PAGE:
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Three Discreet Places I Loved in Indonesia

For me, Indonesia is one of those places on earth that every traveler, vacationer, and backpacker should go to at least once in their lifetime. The weather never gets below 26 degrees Celsius, and the tropical rains are romantic (if you’re in the right location).


Personally, I am not one who likes to go the beaten path, which means I like to steer clear of the tourist locations. Bali is one of those places I have never been and choose never to go. That's because, though Bali has some neat places to visit, it is a pure tourist location with all of the prices and problems that come with such. So I will share with you three of the best places Indonesia has to offer that is pretty much off the beaten path.


 


Gayo, Aceh: The Land of Coffee


The native peoples of Gayo, Aceh, are coffee farmers by trade. Their culture is one that is a mixture of traditional Asian, Indian, and what is reminiscent of Native American tribes. Their traditional clothing is full of color and artistic flair that is unique to Indonesia.


Though most of Indonesia is considered kind of hot and humid, Gayo reminded me of Colorado in the summer - it never gets hot enough that you sweat, and the mornings are cold enough to see your breath.


Gayo has its share of foreigners visiting in order to take a tour of the coffee farms, but when I was there, I never saw anyone but locals. This is because Gayo isn't really known by the mainstream tourist crowd. This is most likely because the area is too chilly and brisk for most who are looking to go swimming, scuba diving, or sunbathing. But the mountain views are something to die for.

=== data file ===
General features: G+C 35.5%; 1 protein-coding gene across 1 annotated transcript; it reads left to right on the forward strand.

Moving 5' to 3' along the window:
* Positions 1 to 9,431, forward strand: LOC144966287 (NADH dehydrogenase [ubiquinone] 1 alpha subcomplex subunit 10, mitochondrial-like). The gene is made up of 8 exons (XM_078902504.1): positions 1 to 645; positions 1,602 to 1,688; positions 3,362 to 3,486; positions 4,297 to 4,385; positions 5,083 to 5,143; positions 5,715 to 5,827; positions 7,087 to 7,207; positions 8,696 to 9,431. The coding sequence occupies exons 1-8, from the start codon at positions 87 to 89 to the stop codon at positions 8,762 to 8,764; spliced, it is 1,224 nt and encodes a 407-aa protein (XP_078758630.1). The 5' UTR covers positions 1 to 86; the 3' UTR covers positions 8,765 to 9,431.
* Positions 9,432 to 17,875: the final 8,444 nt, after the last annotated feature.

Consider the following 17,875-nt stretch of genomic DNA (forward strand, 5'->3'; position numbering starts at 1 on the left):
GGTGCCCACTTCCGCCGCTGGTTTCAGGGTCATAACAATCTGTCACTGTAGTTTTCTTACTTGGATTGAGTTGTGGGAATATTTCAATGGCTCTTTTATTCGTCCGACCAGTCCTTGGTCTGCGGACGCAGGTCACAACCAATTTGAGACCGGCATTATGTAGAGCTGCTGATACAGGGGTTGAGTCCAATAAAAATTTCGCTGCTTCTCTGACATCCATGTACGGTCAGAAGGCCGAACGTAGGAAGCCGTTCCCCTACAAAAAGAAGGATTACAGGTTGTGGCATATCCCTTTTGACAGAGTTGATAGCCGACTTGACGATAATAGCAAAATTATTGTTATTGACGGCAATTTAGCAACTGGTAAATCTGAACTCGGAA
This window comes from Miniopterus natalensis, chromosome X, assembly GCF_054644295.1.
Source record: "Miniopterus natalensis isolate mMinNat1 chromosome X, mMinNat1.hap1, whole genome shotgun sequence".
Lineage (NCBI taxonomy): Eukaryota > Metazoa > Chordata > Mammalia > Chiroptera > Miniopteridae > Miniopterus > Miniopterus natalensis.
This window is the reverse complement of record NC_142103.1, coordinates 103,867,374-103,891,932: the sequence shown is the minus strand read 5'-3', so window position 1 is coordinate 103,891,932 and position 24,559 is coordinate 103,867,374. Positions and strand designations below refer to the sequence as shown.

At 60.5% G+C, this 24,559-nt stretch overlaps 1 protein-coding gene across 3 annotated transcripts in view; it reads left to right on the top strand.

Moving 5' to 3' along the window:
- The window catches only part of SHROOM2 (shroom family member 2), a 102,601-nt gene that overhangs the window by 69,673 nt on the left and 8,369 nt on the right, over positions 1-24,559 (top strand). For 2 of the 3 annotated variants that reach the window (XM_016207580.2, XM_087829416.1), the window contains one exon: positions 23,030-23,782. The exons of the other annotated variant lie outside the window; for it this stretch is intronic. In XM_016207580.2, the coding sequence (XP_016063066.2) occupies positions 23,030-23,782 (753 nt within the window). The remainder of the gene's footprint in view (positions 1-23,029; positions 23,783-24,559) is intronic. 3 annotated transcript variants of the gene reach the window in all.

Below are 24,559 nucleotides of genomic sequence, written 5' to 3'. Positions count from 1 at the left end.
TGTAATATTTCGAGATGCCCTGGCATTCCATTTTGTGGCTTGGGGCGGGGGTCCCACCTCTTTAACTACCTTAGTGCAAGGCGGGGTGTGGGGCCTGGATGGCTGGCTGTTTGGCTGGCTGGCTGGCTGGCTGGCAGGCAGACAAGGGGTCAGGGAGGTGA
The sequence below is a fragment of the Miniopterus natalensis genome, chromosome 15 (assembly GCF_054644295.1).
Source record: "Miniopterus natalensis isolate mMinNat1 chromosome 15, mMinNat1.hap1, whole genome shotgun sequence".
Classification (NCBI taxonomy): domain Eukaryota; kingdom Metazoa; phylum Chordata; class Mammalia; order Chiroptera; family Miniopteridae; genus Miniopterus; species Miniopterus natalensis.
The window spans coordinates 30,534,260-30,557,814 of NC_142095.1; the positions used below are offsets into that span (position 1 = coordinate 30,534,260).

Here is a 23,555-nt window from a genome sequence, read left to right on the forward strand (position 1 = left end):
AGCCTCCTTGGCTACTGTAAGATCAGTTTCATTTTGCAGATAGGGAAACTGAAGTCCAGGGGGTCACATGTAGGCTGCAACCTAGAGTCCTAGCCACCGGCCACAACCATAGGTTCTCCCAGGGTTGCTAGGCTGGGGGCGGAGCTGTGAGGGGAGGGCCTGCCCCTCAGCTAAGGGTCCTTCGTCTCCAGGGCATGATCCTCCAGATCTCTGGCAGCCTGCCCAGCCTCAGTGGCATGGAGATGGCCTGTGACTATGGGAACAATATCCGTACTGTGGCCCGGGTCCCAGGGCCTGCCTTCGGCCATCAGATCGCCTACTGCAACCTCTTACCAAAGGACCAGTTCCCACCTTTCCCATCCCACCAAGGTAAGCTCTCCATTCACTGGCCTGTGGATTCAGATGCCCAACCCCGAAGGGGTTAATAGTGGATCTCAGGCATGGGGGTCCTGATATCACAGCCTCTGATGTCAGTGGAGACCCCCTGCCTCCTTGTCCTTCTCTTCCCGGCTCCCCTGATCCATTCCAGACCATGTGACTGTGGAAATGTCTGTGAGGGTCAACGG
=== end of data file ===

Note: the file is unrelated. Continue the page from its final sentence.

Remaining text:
I stayed in Gayo, Aceh for about five days, of which I was offered fresh Gayo, Aceh, coffee at every house I stopped at. This is because my tour guide was more than happy to bring me around and introduce me to everyone he knew. This meant a rarely paid for Kopi Luwak or Mie Goreng Aceh (which is my favorite). Food and drinks are delicious here, just make sure you watch your hygiene, in order to avoid food poisoning. No one likes to do holiday claims over a ruined vacation.


 


Bukittinggi, West Sumatra (Sumatera Barat)


Surrounded by a mixture of dense forests and jungle, Bukittinggi is yet another one of my favorite cities high in the mountains. Much like Gayo, Aceh, this Indonesian paradise is another gem hidden from the rest of the world. Not saying it doesn’t have its fair share of tourists, but definitely not as much as the other locations in Indonesia known for its high tourists traffic.


Bukittinggi is truly one of those places full of rich history, as it was once occupied by the Japanese military during the Second World War. You can still take a tour of their old underground tunnels that have entrances and exits carved out of the side of steep mountain cliffs. You can also find an old WWII era Japanese fighter plane on display close to the caves. Indonesia was occupied by Japanese forces for almost two years or more in order to take Indonesia's crude oil supply to fuel their war.


Their most prominent symbol that sets them apart from other Indonesian cities is Jam Gadang in the main square. You’re not really a tourist until you’ve taken a photo standing under it. It’s sort of like Indonesia’s version of the United Kingdom's Big Ben.


And no trip is complete without taking a horse and buggy ride around the city that only cost about $4.


 


Padang City, West Sumatra (Sumatera Barat)


Only a few more hours more west lie Padang City. This wonderful Indonesian Paradise is yet another unknown gem on the tourists’ radar. It has wonderful beaches (that are not crowded full of drunk foreigners), and is also surrounded by lush, green mountains for as far as the eye can see.


I took a motorcycle tour from Pekanbaru, which is about eight hours to Padang. As a part of the adventure, we spent the night in makeshift tents on the white beaches. I remember being frightened silly by the hundreds of little crabs that invade the beach at night (frightened because I mistook them for Arachnids rather than crabs).


When I woke up that morning I was greeted by a warm but not hot sunny day with hardly a cloud in the sky. I walked out to the ocean and gazed upon a site I will never soon forget - blue ocean as far as the eye could see. From the right to the left, nothing but white beach with almost no one there to ruin the mood. For me this is all what a lovely trip is about.

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Bukittinggi, Bukittinggi City, West Sumatra, Indonesia